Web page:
Anette Rose’s video work is conceptual in approach, minimalistic in form, and documentary in content. The “Encyclopædia of Manual Operations” (beginning in 2006) deals with the hand in work processes. The video recordings concentrate on the interplay of hand, eye, and machine. The video installations show close-ups of the faces of workers synchronized with the hand movements they are conducting on the machine. Rose integrates recordings of fully automatic production processes. In this combination, the translation of hand movements into something mechanical becomes conspicuous, as for example when the pincers of a robot grip a component.
The conceptual approach of this broad work is to enquire into haptic intelligence and observe it in contemporary forms of pro-duction. Here it concerns the intelligence of the hand itself, its sensory and fine motor skills. It continues to puzzle the sciences of prosthetics and robotics. Rose interviews experts about all this and watches them in operating rooms and labs. This is part of her research work. Individual interviews are integrated into the encyclopædia. Much contributes to events that accompany the exhibitions of individual modules, by now already seventeen, from the “Encyclopædia of Manual Operations”.
The hand, of endless anatomical complexity and culturally for-med, evolved out of its interplay with eye and tool.1 In this evolutionary process, hand and tool shaped each other. Tools prolong the hand and are adapted to hand usage. Machines modify the movements of gripping, pulling, hitting, pressing, and so on. They dictate the rhythms of hand movements to which they in turn are attuned. Rose’s interest is to trace this other intelligence in day-to-day production without any vestige of nostalgia. Unlike documentary films, this work is neither concerned with the products produced nor with the social conditions of work. There is no off-camera explanation, no narration, only precise observation with the rhythmic noise of the machines as background. The reduction of the camera focus to face and hands leads to an extreme intensification.
The documentary aspect of Anette Rose’s work consists in her collection of material on a physiology of haptic intelligence as well as her construction of an archive of industrial production systems which cannot (yet) do without manual work. Both the ambition of this long-term project and its visual precision place the “Encyclopædia of Manual Operations” in a tradition ranging from August Sander’s class portraits to industrial structures photographed by the Bechers.2 There are also long-term projects in documentary film that distill social facts, but up to now only the medium of photography has provided visual typologies which a comparing gaze can grasp. Through the combination of looped sequences in the installation space, new possibilities are opened. As in the works of Sander and, even more radical, of the Bechers, unchanging parameters for the shots support the possibility to compare them. This strategy follows the practices of empirical science. It is precisely the generalization in collection and portrayal of data which makes the variation, the particularity clear.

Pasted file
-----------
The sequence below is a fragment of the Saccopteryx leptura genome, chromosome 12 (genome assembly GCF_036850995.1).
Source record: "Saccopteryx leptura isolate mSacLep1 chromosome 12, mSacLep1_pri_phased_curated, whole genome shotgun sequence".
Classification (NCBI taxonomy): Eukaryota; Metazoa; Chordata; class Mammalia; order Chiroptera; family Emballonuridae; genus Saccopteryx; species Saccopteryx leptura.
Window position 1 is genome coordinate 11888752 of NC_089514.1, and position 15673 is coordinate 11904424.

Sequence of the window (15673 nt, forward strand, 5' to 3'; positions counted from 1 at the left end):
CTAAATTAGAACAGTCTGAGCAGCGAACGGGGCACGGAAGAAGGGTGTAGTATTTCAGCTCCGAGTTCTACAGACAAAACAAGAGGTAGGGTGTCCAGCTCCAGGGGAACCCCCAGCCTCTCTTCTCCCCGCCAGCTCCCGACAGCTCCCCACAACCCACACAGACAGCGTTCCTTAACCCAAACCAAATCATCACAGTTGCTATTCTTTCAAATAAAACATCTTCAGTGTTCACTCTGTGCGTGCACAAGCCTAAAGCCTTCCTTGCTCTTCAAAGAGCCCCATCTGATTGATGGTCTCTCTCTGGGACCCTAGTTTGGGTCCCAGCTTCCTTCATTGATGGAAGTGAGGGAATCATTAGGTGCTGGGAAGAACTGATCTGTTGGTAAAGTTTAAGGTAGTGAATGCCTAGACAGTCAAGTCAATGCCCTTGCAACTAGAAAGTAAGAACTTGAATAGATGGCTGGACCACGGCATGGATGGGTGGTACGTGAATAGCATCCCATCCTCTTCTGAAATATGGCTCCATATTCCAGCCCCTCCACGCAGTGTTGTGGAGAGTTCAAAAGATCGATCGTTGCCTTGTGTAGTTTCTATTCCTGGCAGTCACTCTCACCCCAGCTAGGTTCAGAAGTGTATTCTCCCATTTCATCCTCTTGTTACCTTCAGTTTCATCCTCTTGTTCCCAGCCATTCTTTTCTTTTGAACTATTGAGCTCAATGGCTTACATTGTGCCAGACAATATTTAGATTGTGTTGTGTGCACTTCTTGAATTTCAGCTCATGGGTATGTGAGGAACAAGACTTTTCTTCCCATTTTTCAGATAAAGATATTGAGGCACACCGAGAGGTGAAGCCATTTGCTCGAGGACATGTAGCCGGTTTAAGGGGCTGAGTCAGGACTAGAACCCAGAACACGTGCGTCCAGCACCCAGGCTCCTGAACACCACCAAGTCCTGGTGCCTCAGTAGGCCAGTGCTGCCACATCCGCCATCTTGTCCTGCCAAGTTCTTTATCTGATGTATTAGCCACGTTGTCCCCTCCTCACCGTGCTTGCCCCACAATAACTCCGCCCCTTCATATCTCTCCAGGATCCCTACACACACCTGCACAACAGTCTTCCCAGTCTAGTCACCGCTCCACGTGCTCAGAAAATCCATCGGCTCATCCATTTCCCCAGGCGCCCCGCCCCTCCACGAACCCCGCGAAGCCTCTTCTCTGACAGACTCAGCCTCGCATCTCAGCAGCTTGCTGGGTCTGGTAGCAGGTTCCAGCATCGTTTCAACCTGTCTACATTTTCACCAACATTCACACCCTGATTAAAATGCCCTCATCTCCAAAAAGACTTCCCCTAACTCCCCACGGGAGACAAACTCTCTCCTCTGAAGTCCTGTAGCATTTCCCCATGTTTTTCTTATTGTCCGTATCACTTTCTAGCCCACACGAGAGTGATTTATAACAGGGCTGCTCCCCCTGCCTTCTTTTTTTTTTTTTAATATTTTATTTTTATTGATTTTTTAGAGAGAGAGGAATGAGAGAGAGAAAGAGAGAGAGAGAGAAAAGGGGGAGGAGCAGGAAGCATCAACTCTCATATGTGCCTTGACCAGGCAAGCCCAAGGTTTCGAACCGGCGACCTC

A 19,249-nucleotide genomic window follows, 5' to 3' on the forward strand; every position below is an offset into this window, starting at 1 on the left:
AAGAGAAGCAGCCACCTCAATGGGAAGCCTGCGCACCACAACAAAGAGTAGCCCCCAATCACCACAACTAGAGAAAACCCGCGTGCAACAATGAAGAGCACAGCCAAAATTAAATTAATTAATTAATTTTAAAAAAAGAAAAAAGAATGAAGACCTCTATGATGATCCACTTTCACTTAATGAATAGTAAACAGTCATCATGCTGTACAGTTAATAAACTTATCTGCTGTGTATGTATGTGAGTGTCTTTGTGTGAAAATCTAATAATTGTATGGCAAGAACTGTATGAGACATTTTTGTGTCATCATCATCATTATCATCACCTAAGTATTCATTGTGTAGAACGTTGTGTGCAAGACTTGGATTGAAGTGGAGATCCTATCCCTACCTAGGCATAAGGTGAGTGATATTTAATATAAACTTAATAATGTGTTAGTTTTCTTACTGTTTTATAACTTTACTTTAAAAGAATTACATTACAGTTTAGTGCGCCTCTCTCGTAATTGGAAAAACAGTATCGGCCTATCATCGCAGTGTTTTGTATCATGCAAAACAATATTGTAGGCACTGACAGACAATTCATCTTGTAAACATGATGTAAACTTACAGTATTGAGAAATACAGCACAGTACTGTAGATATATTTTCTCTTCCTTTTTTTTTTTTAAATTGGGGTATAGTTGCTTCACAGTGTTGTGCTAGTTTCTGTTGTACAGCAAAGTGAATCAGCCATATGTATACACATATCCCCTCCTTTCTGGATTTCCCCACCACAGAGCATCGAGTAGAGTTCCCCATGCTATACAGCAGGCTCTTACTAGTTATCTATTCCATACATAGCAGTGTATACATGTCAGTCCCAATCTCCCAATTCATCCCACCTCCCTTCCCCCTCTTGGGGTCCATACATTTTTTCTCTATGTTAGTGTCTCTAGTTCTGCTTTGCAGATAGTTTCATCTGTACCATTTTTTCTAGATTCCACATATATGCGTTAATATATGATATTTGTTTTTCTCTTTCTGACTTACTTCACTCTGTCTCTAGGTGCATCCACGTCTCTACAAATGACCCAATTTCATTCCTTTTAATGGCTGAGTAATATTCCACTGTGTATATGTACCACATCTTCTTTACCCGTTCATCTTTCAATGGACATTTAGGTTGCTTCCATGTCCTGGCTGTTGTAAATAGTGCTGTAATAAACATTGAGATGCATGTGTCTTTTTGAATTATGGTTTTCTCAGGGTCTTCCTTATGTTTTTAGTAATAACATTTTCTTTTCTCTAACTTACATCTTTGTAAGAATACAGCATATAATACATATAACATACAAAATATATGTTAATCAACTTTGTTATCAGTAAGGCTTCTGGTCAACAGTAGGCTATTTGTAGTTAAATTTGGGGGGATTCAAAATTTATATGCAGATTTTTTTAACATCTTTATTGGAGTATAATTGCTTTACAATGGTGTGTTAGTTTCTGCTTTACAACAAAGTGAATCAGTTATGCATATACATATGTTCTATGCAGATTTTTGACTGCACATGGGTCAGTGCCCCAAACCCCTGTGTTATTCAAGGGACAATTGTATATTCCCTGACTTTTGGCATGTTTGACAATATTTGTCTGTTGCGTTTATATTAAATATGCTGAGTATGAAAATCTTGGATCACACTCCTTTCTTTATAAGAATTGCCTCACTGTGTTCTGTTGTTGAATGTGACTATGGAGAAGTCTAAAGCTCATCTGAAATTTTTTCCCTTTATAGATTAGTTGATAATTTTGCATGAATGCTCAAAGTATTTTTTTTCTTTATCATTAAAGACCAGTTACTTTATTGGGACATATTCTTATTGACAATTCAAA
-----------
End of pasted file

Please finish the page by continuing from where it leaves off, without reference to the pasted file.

These principles and the serial order are not merely a formality for Rose; they repeat the standardization machines create and the rhythm of the hand movements required. Against this background, the workers’ concentrated faces become conspicuous. Rose shows them in close-up. This goes beyond the statuary aspect of photography, because the expressions reveal the concentration and effort of the work. The shots do not represent the work; they show it concretely in the coordination of gaze, hand, material, and machine. Nonetheless, especially in the projection the faces ac quire something iconic. It is the everyday factory world of real people and simultaneously a praise of societal work that normally remains invisible. Without a participatory process in which those filmed take an active part, such images could not be created. Prerequisite for them is thorough research in the plant, as well as many interviews. Set photos and workshop conversations in the foundry show that there is a feedback between the artist’s work and an observation of the work in the plant.